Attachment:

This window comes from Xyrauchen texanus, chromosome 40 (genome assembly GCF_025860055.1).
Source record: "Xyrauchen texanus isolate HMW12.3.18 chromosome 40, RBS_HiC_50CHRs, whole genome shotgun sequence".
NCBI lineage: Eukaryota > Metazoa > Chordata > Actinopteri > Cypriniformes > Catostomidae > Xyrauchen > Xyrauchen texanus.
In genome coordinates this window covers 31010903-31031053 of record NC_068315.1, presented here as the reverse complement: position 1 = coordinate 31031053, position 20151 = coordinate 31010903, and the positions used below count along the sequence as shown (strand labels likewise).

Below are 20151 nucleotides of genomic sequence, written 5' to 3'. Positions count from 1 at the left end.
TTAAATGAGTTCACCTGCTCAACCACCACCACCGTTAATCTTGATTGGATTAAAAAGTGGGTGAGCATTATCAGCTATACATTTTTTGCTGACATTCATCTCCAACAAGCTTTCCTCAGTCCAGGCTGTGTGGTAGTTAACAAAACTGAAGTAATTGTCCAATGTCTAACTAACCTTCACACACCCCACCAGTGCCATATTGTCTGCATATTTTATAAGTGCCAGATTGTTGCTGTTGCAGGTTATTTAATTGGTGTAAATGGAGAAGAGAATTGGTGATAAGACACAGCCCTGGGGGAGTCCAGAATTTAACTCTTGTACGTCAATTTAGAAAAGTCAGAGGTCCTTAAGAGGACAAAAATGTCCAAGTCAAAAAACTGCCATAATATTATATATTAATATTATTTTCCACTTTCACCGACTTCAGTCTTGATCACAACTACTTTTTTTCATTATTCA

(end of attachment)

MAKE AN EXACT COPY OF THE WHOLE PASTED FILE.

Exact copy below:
This window comes from Xyrauchen texanus, chromosome 40 (genome assembly GCF_025860055.1).
Source record: "Xyrauchen texanus isolate HMW12.3.18 chromosome 40, RBS_HiC_50CHRs, whole genome shotgun sequence".
NCBI lineage: Eukaryota > Metazoa > Chordata > Actinopteri > Cypriniformes > Catostomidae > Xyrauchen > Xyrauchen texanus.
In genome coordinates this window covers 31010903-31031053 of record NC_068315.1, presented here as the reverse complement: position 1 = coordinate 31031053, position 20151 = coordinate 31010903, and the positions used below count along the sequence as shown (strand labels likewise).

Below are 20151 nucleotides of genomic sequence, written 5' to 3'. Positions count from 1 at the left end.
TTAAATGAGTTCACCTGCTCAACCACCACCACCGTTAATCTTGATTGGATTAAAAAGTGGGTGAGCATTATCAGCTATACATTTTTTGCTGACATTCATCTCCAACAAGCTTTCCTCAGTCCAGGCTGTGTGGTAGTTAACAAAACTGAAGTAATTGTCCAATGTCTAACTAACCTTCACACACCCCACCAGTGCCATATTGTCTGCATATTTTATAAGTGCCAGATTGTTGCTGTTGCAGGTTATTTAATTGGTGTAAATGGAGAAGAGAATTGGTGATAAGACACAGCCCTGGGGGAGTCCAGAATTTAACTCTTGTACGTCAATTTAGAAAAGTCAGAGGTCCTTAAGAGGACAAAAATGTCCAAGTCAAAAAACTGCCATAATATTATATATTAATATTATTTTCCACTTTCACCGACTTCAGTCTTGATCACAACTACTTTTTTTCATTATTCA